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At CMS, kids take in Obama speech

Students at Alexander Graham Middle School in Charlotte watching President Obama's speech. hspace=4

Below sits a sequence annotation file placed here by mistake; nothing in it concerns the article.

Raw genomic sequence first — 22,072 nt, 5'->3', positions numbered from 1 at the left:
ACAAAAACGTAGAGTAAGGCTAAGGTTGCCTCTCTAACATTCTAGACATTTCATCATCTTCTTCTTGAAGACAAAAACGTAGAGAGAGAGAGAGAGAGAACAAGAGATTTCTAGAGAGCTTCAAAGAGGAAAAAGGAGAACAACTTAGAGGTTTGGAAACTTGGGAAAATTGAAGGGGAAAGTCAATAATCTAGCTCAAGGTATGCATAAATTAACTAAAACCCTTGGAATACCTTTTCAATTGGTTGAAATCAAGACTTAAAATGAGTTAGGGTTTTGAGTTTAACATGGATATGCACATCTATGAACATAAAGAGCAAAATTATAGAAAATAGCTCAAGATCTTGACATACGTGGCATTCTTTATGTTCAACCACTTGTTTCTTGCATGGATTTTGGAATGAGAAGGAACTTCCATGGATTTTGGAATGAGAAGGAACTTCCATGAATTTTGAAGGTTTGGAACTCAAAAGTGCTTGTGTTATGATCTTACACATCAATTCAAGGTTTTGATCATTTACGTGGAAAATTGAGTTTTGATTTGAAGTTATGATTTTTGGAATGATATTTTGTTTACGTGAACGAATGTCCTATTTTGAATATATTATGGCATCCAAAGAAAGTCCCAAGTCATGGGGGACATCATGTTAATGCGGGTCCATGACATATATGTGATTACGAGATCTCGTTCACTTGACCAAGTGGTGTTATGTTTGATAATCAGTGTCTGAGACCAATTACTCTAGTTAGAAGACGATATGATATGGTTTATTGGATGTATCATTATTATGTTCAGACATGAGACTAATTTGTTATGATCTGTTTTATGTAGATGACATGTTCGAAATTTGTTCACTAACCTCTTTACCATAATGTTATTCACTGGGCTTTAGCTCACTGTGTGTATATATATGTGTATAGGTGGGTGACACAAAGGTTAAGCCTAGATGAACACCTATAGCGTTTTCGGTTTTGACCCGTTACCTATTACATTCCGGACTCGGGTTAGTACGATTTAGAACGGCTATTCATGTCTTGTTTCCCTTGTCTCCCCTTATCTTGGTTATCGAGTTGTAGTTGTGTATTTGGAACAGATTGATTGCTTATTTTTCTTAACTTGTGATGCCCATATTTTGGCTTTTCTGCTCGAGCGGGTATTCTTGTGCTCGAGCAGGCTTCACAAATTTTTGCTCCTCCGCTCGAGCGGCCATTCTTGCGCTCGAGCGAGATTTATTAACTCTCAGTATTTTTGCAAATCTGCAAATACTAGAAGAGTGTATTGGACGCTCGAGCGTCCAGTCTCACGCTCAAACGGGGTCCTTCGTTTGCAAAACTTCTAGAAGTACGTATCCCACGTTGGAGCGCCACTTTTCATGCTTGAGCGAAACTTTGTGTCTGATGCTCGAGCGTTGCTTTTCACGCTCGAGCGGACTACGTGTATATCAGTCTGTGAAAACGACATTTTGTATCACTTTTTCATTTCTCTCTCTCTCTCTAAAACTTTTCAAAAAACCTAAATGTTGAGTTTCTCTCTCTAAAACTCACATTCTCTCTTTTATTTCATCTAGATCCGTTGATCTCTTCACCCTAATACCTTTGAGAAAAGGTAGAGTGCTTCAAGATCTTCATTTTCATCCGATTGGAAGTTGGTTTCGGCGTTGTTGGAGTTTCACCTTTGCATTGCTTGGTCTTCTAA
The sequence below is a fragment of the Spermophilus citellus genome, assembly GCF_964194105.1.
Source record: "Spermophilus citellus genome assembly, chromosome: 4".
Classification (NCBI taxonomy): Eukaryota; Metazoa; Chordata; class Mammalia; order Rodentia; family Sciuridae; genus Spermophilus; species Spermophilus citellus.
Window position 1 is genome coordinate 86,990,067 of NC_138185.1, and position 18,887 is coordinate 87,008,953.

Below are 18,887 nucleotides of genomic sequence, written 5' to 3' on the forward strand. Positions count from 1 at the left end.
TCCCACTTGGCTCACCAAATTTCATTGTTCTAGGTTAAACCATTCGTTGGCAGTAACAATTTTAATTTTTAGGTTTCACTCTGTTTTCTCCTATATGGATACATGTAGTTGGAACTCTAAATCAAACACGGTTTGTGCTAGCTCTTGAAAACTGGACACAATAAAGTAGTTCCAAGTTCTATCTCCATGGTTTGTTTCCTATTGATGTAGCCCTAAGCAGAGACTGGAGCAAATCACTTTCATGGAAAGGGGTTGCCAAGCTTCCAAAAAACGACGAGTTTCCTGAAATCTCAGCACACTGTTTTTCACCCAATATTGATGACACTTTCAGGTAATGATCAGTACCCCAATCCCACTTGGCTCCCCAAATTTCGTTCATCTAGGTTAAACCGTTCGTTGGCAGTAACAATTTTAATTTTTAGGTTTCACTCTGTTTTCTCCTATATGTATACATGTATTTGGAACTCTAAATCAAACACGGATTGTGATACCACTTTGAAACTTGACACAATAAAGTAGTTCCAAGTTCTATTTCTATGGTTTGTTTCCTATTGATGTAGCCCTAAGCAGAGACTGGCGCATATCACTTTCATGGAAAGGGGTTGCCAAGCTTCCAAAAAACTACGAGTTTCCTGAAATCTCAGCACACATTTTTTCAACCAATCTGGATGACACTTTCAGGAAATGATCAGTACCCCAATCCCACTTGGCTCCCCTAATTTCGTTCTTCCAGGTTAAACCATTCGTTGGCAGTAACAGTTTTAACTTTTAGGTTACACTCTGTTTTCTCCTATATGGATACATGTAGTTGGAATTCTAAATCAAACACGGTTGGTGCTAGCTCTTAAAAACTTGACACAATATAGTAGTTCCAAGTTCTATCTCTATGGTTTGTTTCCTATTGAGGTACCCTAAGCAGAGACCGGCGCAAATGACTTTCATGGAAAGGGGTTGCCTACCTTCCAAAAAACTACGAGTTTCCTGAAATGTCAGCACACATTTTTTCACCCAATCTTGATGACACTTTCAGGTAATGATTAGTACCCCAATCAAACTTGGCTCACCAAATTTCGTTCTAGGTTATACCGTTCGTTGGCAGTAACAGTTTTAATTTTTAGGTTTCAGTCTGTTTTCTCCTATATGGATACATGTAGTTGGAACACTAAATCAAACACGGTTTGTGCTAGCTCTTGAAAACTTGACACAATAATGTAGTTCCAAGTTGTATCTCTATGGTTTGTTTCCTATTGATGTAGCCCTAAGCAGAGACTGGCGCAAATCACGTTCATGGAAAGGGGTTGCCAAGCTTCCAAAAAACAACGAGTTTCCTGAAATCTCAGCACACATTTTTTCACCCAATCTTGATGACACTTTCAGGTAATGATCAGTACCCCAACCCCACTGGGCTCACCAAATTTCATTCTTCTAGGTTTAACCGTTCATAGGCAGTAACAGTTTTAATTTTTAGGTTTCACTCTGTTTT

President Obama delivered his much anticipated speech Tuesday to kindergarteners through 12th graders across the country. The days leading up to the speech drew fire from Republican politicians and parents who said they didn't want the president telling their kids what to do. Some said the speech was a sort of indoctrination of the Democratic platform. Here, at Charlotte-Mecklenburg Schools, the district allowed students to opt out of hearing the speech at their parents' request. WFAE's Simone Orendain attended a viewing at Alexander Middle School near Southpark and has this report: It's minutes before the speech and the anticipation is building. Social studies teacher Kellie Chapman holds up one student's assignment sheet as an example for her sixth graders. "She's going to put her points over here. Things that she hears the president tell her on the left. Her questions on the right," she explains. On a screen, President Obama takes the stage before a screaming crowd in a Virginia high school. "Thank you, thank you!" he says. "Alright everybody go ahead and have a seat" Inside the sixth grade social studies classroom at Alexander Graham, some students beam at his image. " I am here with students at Wakefield High School" As the speech continues, some of the sixth graders put their heads down on their desks, eyes glued to the screen, others take notes. "So today, I want to ask all of you, what's your contribution going be? What problems will you solve? What discoveries will you make? What will a president who comes here in 20, 50 or 100 years say about what all of you did for country?" Sounds of the speech bleed out into the empty halls of the school. Everyone's watching the president tell kids to take personal responsibility for their education. Everyone- except the five students in the very quiet media room. "They're completing a writing assignment," says Alexander Graham Assistant Principal Kevin Sudimack. He's supervising these students. They're a mix of sixth through eighth graders. "They're reading a short story and then continuing on kind of using their imagination to finish off the story as they see fit," he says. A CMS spokeswoman says most of these students are in here because their parents asked the school to give them something else to do during the 20 minute address. She says one or two students asked to be excused on their own. News media were not allowed to talk to them. We don't know if other schools had large numbers of students who opted out because we were only allowed to visit certain schools. Back in Ms. Chapman's social studies class an animated discussion followed the speech. "Michael Jordan! Michael Jordan didn't even make his high school basketball team the first time he tried. If he had never made it do you think we would we have ever seen him play NBA basketball?" Chapman asks. "No!" shout some students. "No, he kept trying!... So failure is not an option, right? Failure's going to teach you to become stronger. What else were some of the points he made?" Chapman's student Taylor Sharpe was downright moved by the speech. "I loved it," she says. "I almost started crying. I just thought it was- I just thought it was really good." Sharpe says she's already doing her part by setting goals like improving her math. Her classmate Malik Samuel says he really liked the president's message. "Because he was trying to reach out to kids and telling them not to drop out of school and study hard so you can be whatever you want. Like when I get older I plan to be a football star and if that can't happen, I'll open up a restaurant," he says. For his part, Samuel adds that his restaurant would donate food to the homeless.